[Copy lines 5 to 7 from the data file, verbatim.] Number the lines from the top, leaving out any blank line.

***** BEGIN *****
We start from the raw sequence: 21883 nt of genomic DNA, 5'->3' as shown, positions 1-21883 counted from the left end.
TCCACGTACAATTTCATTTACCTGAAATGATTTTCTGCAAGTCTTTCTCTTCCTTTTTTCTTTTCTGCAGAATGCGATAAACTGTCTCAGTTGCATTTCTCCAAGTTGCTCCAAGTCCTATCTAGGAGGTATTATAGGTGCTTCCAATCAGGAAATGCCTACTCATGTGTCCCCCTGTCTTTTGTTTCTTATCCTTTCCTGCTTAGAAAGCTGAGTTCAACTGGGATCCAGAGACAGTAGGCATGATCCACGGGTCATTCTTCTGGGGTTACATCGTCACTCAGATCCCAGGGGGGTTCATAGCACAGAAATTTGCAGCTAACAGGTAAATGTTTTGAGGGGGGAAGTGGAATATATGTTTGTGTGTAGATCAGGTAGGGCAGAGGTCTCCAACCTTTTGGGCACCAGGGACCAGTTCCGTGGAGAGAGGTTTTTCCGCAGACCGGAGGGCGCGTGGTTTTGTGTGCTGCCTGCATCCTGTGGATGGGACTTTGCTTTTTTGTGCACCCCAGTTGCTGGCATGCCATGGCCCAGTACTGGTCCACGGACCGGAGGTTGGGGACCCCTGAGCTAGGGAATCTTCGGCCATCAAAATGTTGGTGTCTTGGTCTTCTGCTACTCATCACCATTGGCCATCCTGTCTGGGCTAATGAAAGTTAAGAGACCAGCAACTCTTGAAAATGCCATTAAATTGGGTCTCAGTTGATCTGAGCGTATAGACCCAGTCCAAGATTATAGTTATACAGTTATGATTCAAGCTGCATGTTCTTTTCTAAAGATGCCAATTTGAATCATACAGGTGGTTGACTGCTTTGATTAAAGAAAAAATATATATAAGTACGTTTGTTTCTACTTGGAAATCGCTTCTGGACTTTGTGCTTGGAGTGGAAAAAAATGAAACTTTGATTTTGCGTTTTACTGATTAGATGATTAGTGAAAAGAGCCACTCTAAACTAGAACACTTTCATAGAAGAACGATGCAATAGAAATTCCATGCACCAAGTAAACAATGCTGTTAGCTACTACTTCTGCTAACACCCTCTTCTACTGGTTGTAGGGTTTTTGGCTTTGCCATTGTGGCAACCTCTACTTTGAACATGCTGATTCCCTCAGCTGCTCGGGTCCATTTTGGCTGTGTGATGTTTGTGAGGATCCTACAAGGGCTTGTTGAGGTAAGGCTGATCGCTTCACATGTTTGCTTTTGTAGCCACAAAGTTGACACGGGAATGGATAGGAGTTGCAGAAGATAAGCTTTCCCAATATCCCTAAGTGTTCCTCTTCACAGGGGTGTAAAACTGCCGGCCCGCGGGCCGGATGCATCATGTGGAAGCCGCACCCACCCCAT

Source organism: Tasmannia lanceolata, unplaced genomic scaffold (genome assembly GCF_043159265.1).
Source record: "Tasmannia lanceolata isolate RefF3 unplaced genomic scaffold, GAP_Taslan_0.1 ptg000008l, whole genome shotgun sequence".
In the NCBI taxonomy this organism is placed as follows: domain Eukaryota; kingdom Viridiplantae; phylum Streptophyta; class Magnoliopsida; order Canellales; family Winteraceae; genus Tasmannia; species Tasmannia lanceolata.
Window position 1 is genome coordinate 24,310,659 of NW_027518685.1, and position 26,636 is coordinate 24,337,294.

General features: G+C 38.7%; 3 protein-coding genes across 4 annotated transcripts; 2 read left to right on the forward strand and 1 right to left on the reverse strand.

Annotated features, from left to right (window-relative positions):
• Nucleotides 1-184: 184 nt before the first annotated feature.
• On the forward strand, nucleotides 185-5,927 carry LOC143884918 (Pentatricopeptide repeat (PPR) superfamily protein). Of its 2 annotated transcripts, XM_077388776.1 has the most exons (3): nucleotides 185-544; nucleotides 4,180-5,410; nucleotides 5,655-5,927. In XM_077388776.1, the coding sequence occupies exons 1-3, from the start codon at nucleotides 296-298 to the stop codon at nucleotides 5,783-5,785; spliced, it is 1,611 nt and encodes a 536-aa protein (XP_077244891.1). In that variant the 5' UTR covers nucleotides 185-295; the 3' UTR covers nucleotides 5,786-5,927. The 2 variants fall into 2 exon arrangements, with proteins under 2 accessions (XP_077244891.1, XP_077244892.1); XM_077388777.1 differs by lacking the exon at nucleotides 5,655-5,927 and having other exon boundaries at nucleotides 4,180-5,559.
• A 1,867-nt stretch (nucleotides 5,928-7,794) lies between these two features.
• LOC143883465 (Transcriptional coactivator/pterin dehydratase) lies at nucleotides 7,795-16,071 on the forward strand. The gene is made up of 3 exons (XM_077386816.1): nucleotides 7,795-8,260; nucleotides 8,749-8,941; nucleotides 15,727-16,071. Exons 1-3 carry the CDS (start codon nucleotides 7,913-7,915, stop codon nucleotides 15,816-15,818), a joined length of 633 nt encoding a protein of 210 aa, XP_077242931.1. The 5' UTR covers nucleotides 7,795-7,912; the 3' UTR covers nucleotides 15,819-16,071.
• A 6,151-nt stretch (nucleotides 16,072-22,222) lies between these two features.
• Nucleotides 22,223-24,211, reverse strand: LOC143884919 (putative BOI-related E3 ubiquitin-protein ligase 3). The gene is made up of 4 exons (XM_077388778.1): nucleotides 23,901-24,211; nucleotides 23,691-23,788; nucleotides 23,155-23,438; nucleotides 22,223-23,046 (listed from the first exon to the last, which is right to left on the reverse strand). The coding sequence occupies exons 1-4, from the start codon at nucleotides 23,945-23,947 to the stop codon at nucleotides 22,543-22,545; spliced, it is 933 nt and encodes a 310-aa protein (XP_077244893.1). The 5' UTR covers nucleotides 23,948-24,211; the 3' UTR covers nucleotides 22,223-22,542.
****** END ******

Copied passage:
In the NCBI taxonomy this organism is placed as follows: domain Eukaryota; kingdom Viridiplantae; phylum Streptophyta; class Magnoliopsida; order Canellales; family Winteraceae; genus Tasmannia; species Tasmannia lanceolata.
Window position 1 is genome coordinate 24,310,659 of NW_027518685.1, and position 26,636 is coordinate 24,337,294.

General features: G+C 38.7%; 3 protein-coding genes across 4 annotated transcripts; 2 read left to right on the forward strand and 1 right to left on the reverse strand.